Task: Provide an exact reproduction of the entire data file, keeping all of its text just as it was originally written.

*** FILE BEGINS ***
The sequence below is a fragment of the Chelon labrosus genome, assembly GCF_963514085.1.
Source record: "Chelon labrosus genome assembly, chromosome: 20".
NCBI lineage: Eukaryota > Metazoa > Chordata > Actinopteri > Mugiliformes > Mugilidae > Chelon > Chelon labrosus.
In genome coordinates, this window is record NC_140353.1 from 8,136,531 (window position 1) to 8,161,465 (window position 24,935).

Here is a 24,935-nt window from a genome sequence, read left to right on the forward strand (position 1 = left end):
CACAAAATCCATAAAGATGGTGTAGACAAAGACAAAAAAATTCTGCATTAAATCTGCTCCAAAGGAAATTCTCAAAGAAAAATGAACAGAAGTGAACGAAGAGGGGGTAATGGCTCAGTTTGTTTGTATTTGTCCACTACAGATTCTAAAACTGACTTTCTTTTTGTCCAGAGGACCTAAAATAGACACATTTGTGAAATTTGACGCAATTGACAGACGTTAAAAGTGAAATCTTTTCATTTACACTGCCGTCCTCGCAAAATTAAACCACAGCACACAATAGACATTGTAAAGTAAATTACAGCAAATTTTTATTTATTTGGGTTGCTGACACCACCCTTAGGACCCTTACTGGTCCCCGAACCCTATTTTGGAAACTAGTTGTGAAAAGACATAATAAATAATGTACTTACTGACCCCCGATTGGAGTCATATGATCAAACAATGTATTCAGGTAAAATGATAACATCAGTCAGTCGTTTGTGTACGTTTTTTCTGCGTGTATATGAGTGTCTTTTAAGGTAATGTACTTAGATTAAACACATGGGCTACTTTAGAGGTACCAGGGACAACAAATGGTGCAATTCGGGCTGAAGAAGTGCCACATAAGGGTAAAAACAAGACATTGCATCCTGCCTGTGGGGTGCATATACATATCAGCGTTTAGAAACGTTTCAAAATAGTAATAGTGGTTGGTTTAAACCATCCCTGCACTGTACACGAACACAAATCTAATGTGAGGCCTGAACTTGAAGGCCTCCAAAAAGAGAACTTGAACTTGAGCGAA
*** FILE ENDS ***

The sequence below is a fragment of the Chelon labrosus genome, assembly GCF_963514085.1.
Source record: "Chelon labrosus genome assembly, chromosome: 20".
NCBI lineage: Eukaryota > Metazoa > Chordata > Actinopteri > Mugiliformes > Mugilidae > Chelon > Chelon labrosus.
In genome coordinates, this window is record NC_140353.1 from 8,136,531 (window position 1) to 8,161,465 (window position 24,935).

Here is a 24,935-nt window from a genome sequence, read left to right on the forward strand (position 1 = left end):
CACAAAATCCATAAAGATGGTGTAGACAAAGACAAAAAAATTCTGCATTAAATCTGCTCCAAAGGAAATTCTCAAAGAAAAATGAACAGAAGTGAACGAAGAGGGGGTAATGGCTCAGTTTGTTTGTATTTGTCCACTACAGATTCTAAAACTGACTTTCTTTTTGTCCAGAGGACCTAAAATAGACACATTTGTGAAATTTGACGCAATTGACAGACGTTAAAAGTGAAATCTTTTCATTTACACTGCCGTCCTCGCAAAATTAAACCACAGCACACAATAGACATTGTAAAGTAAATTACAGCAAATTTTTATTTATTTGGGTTGCTGACACCACCCTTAGGACCCTTACTGGTCCCCGAACCCTATTTTGGAAACTAGTTGTGAAAAGACATAATAAATAATGTACTTACTGACCCCCGATTGGAGTCATATGATCAAACAATGTATTCAGGTAAAATGATAACATCAGTCAGTCGTTTGTGTACGTTTTTTCTGCGTGTATATGAGTGTCTTTTAAGGTAATGTACTTAGATTAAACACATGGGCTACTTTAGAGGTACCAGGGACAACAAATGGTGCAATTCGGGCTGAAGAAGTGCCACATAAGGGTAAAAACAAGACATTGCATCCTGCCTGTGGGGTGCATATACATATCAGCGTTTAGAAACGTTTCAAAATAGTAATAGTGGTTGGTTTAAACCATCCCTGCACTGTACACGAACACAAATCTAATGTGAGGCCTGAACTTGAAGGCCTCCAAAAAGAGAACTTGAACTTGAGCGAA